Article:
How a few ‘spoiler’ seats could topple the Conservatives

Posted on in Governance Debates

TheGlobeandMail.com – Globe Debate
Aug. 26, 2015.   Henry Mintzberg

Henry Mintzberg is Cleghorn Professor of Management Studies at McGill University and the author of Rebalancing Society (2015)

This is written on behalf of Canada’s silenced majority – those of us who care deeply about our country but have been shut out by a government of micromanaged dogma. We consider Canada to be a nation of decency and balance, but for years we have been getting nastiness and bullying, alongside disrespect for basic democratic institutions.

This can end if the decent leaders of the two opposition parties act decently in this election, for the sake of country beyond party. This will require no coalition (one of those words bullied into submission). The Liberals and the NDP need only limit their efforts in those ridings where they are bound to lose, but by running vigorously, could again spoil victory of the other party.

I analyzed these “spoiler ridings” of the last election. I counted 18 where the Liberals ran well ahead of the NDP and would likely have won had the NDP limited its campaign, and another seven where the NDP would likely have won. For example, in Madawaska-Restigouche, N.B., the Conservative won with 40.7 per cent of the vote. The Liberal had 35.2 per cent; the NDP 18.6 per cent. Just more than a 5-per-cent swing from the NDP would have done it for the Liberals.

In Sault Ste. Marie, Ont., the Conservative won with 41.4 per cent of the vote; the NDP lost with 37.3 per cent, and the Liberal had 18.8 per cent. One Liberal voter in four could have swung this riding the other way.

In some other spoiler ridings, barely 1 per cent separated the winner from the loser (for example, Mississauga East-Cookville, where the Conservative won with 39.9 per cent, followed by the Liberal with 38.4 per cent and the NDP with 19 per cent).

The Conservative majority was 12 seats in the last election. A shift of seven seats would have denied them that majority, and a few more, perhaps the capacity to govern at all. We might even have ended up with one of those dastardly coalitions – as exist in Germany and other primitive countries.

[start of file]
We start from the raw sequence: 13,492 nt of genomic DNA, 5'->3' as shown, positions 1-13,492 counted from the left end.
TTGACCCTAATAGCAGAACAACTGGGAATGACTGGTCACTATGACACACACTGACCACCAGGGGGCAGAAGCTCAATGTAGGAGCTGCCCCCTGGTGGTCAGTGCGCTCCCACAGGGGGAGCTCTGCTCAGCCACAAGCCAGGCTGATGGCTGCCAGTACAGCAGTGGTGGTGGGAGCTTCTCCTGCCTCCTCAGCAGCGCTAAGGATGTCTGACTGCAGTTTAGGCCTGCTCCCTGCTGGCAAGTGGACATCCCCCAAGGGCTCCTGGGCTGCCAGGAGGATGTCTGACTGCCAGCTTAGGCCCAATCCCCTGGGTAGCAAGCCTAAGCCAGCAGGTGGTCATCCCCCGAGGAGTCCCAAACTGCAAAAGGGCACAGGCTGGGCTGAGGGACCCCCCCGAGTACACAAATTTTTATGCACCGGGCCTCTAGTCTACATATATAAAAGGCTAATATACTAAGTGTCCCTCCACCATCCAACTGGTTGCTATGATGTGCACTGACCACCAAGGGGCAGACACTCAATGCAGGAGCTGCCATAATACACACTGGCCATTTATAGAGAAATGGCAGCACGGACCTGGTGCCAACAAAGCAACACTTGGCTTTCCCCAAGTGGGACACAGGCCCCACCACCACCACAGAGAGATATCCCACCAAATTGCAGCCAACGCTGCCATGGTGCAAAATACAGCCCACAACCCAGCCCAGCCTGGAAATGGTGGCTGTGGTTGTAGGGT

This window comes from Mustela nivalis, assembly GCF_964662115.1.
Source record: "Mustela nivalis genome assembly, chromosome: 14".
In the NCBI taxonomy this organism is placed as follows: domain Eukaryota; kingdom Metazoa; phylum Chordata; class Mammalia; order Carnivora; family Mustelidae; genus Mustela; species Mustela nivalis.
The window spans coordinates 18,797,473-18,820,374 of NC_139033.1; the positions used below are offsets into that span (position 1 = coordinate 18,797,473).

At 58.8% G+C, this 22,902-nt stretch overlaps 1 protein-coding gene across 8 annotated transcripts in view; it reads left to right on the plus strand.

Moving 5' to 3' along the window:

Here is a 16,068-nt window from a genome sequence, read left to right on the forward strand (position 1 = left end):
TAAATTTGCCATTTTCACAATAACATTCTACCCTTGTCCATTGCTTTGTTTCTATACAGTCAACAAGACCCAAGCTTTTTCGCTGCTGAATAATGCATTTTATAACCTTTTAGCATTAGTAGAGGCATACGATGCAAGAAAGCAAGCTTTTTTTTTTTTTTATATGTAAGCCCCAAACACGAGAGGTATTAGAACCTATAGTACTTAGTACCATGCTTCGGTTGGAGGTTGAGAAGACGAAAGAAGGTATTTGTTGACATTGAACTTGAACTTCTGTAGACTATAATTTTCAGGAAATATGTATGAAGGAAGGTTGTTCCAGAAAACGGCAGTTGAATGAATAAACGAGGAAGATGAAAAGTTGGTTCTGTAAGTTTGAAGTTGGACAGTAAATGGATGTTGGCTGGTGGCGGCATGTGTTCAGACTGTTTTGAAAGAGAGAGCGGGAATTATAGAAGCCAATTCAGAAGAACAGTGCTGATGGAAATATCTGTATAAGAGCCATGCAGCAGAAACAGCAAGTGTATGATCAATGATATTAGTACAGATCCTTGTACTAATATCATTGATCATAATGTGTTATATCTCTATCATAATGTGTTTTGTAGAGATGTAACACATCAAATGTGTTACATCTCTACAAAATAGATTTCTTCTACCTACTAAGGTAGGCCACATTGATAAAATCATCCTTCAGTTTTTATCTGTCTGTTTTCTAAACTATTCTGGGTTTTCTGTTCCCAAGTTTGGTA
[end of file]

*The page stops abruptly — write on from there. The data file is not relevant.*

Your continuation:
It’s not very complicated. Sure, there are new ridings and redistributions in some older ones. Sure voters can go any which way. But these figures are rather telling, especially with a Conservative party that is likely to come in well below its vote count of last time. Indeed, with the Liberals running closer to the NDP this time, the likelihood of such spoiling is increased.

An opposition party is supposed to oppose the government, not some other party. Why play the Harper game, to his advantage? A tacit understanding that each party reduce its efforts in even seven ridings could make a major difference in this election, with neither party risking the loss of a single seat. Indeed, both would significantly increase their chances of governing, maybe even – cover your eyes – together.

However much Tom Mulcair and Justin Trudeau magnify whatever differences do exist between them, these are small compared with their differences with Stephen Harper. The Red Tories are gone, as is the Progressive in Conservative, while both opposition parties are now moderate, and very much in the mainstream of traditional Canadian politics.

I want my country back, and so too, I suspect, do a large majority of Canadians. Politics being politics, I am not holding my breath about such an arrangement, however tacit. But maybe, just this once, there can be consideration for country over party. Otherwise we voters will have to do this for ourselves, bearing in mind that a vote for an opposition candidate who is bound to lose can amount to a vote for another Conservative government.

It’s actually rather simple: have a look at votetogether.ca to see if yours could be one of those spoiler ridings, and vote accordingly.

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